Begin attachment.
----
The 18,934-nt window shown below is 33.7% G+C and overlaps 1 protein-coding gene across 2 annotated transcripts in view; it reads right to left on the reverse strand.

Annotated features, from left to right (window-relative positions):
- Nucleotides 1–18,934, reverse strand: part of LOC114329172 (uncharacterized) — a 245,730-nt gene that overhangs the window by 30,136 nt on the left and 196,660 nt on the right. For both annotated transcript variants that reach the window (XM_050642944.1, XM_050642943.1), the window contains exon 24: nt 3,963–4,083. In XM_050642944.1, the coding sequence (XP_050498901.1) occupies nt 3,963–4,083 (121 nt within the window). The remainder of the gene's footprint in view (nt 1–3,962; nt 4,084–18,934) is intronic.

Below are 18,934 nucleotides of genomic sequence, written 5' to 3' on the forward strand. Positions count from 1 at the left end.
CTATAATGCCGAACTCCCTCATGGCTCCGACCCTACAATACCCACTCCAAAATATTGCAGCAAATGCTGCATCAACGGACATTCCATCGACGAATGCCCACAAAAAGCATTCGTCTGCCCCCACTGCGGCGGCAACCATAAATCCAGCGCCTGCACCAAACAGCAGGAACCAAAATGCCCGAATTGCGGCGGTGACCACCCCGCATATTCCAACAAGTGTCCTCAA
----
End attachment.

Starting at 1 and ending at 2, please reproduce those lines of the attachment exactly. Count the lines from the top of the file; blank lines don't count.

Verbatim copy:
The 18,934-nt window shown below is 33.7% G+C and overlaps 1 protein-coding gene across 2 annotated transcripts in view; it reads right to left on the reverse strand.

Annotated features, from left to right (window-relative positions):